Employer Roles in Building Pipelines for Middle-Skill Jobs in Healthcare
Author(s): Loprest, Pamela; Briggs, Amanda; and Mikelson, Kelly.
Organizational Author(s): The Urban Institute: Income and Benefits Policy Center
JP Morgan Chase
Resource Availability: Publicly available
Synthesizes data from employer interviews to describe leading practices that employers and partners use to prepare workers for middle-skill healthcare jobs; and describes the motivations for and challenges associated with establishing employer partnerships and the strategies for organizations interested in building pipelines to middle-skill jobs.
“Workforce development literature suggests that successfully building pipelines to middle-skill jobs in the health care sector requires employer involvement….Over the past decade, health care employers have increasingly engaged in initiatives to build a pipeline. Employers are designing and updating training curricula, providing work-readiness training and internships, hiring workers in entry-level health care jobs with the goal of promoting from within, and helping incumbent workers advance by changing internal workforce practices for training, retention, and promotion. Such efforts have often been in partnership with other training, education, or community-based organizations and as part of sector-based industry partnerships.…
While past research has examined these partnerships and how employers are engaged, this report adds to our understanding by focusing on employers’ perspectives of their role in workforce initiatives to create pipelines to middle-skill jobs” (p.v). “[The] report draws on [a dozen] interviews with health care employers and partner organizations…[that] provide unique perspectives from their long history of involvement in this area” (p.2). They represent “various…types of health care employers, and types of partnerships…including health care providers, hospitals, long-term care providers, home health agencies, and health care systems with multiple facilities and providers” (p.2). The authors also examine challenges in initiating and sustaining partnerships and present “several implications relevant for employers and other organizations seeking to start, enter, or fund health care industry partnerships to build middle-skill pipelines” (p.viii).(Abstractor: Author and Website Staff)
Major Findings & Recommendations
The authors provide examples of the ways in which “employers work with partners to prepare workers for middle-skill jobs and build pipelines of workers” (p.9). The authors describe “initiatives that go beyond hiring workers, where employers are leading or being strong partners by
• investing in entry-level skill training,
• developing incumbent worker training,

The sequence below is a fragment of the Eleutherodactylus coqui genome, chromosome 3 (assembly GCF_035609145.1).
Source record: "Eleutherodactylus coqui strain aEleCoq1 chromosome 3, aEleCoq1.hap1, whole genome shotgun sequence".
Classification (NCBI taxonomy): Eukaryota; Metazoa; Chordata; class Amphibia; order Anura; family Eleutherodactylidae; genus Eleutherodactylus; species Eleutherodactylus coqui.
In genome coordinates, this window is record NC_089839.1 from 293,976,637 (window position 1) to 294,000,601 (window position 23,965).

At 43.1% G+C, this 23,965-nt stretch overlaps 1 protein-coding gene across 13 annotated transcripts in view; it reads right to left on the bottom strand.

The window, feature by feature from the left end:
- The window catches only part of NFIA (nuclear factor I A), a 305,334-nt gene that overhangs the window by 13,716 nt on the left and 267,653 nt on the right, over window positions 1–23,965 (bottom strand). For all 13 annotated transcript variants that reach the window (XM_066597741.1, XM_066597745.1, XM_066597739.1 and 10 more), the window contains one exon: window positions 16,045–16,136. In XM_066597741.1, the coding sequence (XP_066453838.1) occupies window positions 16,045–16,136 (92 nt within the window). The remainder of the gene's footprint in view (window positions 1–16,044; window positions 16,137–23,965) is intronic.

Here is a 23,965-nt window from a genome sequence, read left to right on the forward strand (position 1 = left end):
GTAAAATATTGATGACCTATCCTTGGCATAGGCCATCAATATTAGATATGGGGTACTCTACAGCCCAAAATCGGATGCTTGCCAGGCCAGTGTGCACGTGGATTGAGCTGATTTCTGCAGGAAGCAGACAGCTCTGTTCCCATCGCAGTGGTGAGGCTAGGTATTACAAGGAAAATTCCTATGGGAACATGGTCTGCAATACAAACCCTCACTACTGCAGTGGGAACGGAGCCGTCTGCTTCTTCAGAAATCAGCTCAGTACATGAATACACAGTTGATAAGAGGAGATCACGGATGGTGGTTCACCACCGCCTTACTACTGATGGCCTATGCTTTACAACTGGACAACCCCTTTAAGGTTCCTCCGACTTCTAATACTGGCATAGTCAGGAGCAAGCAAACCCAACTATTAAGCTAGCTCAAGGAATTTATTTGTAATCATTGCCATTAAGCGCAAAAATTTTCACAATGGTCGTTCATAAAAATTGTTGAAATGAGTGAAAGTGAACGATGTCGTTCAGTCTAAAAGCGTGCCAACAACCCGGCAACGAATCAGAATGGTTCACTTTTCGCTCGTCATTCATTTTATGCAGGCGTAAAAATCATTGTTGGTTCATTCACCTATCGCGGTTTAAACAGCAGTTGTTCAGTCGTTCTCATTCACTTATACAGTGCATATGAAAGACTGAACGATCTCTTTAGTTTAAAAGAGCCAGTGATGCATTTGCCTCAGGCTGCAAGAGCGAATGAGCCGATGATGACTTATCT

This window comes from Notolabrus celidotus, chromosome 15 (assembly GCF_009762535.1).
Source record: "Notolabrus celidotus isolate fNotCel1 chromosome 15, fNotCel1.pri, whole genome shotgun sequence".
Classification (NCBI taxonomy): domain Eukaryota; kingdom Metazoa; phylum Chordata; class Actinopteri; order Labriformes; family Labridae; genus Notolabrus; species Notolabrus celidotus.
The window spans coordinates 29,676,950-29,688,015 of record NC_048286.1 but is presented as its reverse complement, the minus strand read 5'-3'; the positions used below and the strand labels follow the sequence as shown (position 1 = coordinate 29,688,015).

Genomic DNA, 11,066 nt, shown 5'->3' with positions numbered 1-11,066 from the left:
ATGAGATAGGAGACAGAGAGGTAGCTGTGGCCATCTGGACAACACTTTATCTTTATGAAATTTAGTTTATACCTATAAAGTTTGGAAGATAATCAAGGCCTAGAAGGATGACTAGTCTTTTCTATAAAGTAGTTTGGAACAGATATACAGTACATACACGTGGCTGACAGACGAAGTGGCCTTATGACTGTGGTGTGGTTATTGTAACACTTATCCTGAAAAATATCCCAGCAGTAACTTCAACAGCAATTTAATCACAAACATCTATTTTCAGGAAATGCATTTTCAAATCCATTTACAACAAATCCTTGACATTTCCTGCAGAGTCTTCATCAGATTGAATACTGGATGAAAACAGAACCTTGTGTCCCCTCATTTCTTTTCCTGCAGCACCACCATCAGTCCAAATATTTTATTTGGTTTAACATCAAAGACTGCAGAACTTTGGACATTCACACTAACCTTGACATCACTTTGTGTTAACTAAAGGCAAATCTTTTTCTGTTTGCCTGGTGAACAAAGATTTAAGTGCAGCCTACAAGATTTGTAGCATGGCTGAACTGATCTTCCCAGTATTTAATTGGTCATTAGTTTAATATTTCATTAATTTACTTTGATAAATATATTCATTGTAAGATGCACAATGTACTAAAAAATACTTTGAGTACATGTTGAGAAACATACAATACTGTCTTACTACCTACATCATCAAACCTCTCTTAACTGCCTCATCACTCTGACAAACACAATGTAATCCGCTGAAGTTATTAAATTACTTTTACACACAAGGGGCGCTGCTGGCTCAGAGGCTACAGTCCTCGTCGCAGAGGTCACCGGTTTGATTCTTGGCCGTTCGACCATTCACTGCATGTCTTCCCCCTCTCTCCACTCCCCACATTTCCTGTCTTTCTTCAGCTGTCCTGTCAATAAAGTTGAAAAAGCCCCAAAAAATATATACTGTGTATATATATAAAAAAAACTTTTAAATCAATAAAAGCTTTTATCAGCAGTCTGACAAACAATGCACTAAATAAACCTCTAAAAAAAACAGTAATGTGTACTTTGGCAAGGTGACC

• providing retention specialists and coaching,
• developing new worker roles, and
• creating industry partnerships” (p.9).
Drawing from interviews, the authors report employers’ “motivations for engaging in these activities, their roles in and thoughts on industry sector partnerships, and their perspectives on other partners’ roles in these initiatives” (p.20). Employers interviewed “valued industry partnerships because partnerships
• have the capacity to develop new initiatives while relying heavily on employer input;
• keep track of the players in the workforce system, building and maintain relationships;
• make it easy for employers to participate in new initiatives, from raising funds to structuring involvement to facilitating reporting requirements;
• provide a venue for developing employer collaboration and exchanging information with nonemployers; and
• facilitate employers working to create systemwide change beyond individual initiatives” (p.23).
The authors found several challenges “to employer participation in partnerships to build middle-skill pipelines,” including: cost concerns, changes in healthcare delivery, the time required to develop partner relationships, and lack of participation from supervisors and managers in various departments.
Lastly, the authors “draw from these employer perspectives implications relevant for employer and nonemployer organizations seeking to enter or fund health care employer partnerships to build pipelines for workers to middle-skill jobs” (p.31):
• “Be knowledgeable about health care employer needs” (p.31).
• “Assess the relative advantages of different partners” (p.31).
• “Understand it takes time to build employer partnerships” (p.31).
• “Plan to measure outcomes” (p.32).
• “Leverage funding” (p. 32).
(Abstractor: Author and Website Staff)